Nate is president of the high school’s robotics club, a small but dedicated group, struggling for their school’s meager extracurricular funds. Unfortunately, the school’s cheerleaders are just as dedicated and want the same funding for their cheer uniforms. Though the two groups initially have it out for each other, they become united by their lack of money, and use a cutthroat robotics competition as a last ditch effort to win prize money. My favorite part of this graphic novel is that two groups bond over the fact that they both love what they do, even though what they love couldn’t possibly be more different. Nate and his friends have to deal with stereotypes surrounding what they love, but they fight them with an inspirational vengeance. (Cheerleaders are NOT dumb, and don’t EVER tell a girl that she shouldn’t be into robotics!)
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Listen, I love a good award. Oscars? I’m there. Grammy’s? For sure. Video Music Awards? Just point me to Kanye (yes, I’m defaulting to Kanye…
Join the Hub here at 10:30 for a video stream from the Best Fiction for Young Adults Teen Feedback Session, live from ALA Annual in…
This year’s Best Fiction for Young Adults Top Ten offers plenty for book lovers to get excited about. There are books here to make you laugh, books to make you cry, and a couple to make you sleep with the lights on. With a wide selection of genres, a diverse mix of characters, beloved favorite authors, and promising new voices, this list truly has something for everyone. When it was first announced, however, I made a horrifying discovery. Even now, it is so embarrassing I can hardly bring myself to admit to it: I had read not a single title on the list. I had a couple sitting on my shelf, but I had not started them yet — not one. As I looked for the best way to tackle the list and then dug in, I started to notice some common themes that kept emerging, drawing interesting and not-always-obvious parallels among these very different books. So if you, too, are not sure where to start with this fantastic list that the committee worked so hard to put together, try one of these entry points.
Want to hear what actual teens actually think about YA fiction? This afternoon we’ll be liveblogging the Best Fiction for Young Adults Teen Feedback session…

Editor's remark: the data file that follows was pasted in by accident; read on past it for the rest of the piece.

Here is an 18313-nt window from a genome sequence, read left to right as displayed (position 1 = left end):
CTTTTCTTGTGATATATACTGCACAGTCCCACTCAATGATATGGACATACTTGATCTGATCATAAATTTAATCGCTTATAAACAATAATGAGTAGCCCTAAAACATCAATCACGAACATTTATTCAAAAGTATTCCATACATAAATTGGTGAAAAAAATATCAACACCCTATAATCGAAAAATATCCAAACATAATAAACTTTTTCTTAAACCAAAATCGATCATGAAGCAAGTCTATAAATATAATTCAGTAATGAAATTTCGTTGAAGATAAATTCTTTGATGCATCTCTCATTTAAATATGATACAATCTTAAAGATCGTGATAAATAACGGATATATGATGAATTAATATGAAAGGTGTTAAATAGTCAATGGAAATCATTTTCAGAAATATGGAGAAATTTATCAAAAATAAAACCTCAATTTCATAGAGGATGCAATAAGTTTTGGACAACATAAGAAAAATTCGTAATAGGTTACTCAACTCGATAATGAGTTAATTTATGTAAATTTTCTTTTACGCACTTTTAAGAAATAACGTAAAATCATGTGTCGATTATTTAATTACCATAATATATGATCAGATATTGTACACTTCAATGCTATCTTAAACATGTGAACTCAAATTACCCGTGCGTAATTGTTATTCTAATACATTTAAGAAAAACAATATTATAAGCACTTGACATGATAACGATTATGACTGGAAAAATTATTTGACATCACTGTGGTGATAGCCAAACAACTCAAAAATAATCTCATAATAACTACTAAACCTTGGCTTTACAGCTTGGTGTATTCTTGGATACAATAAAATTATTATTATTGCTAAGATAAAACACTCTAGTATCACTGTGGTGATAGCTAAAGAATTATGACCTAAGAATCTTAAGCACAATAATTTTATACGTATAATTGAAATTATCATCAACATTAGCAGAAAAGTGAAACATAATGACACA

YALSA’s upcoming YA Literature Symposium will explore the future of young adult literature. The symposium begins on November 2nd, but we wanted to get a head start here at The Hub, so we’re devoting October to 31 Days of the Next Big Thing. Each day of the month, we’ll bring you forecasts about where YA literature is headed and thoughts on how you can spot trends and predict the future yourself.
There is no “next big thing” in contemporary YA fiction.
Contemporary YA fiction has always been around.
It has always been the next big thing because it is the always-constant, the always-there, the always. It is the bread and butter of YA fiction because it is the essence of what the teenage experience is. It’s happy. It’s dark. It’s tough. It’s romantic. It’s mysterious.
Contemporary YA fiction is teen life.
Looking through this year’s Best Fiction for Young Adults nominations showcases these highs and lows of adolescence. There are stories of cancer survival and endurance and even non-survival in Jesse Andrews’s Me and Earl and The Dying Girl, John Green’s The Fault in Our Stars, and Morgan Matson’s Second Chance Summer. There’s the experience of breaking free from a religious cult in Joelle Anthony’s The Right & The Real and one girl’s struggle with not only self-harm but also a taboo relationship with her teacher in Ilsa J. Bick’s Drowning Instinct.
One of my favorite parts of ALA Annual is the Best Fiction for Young Adults Teen Feedback Session, where dozens of local teens come to…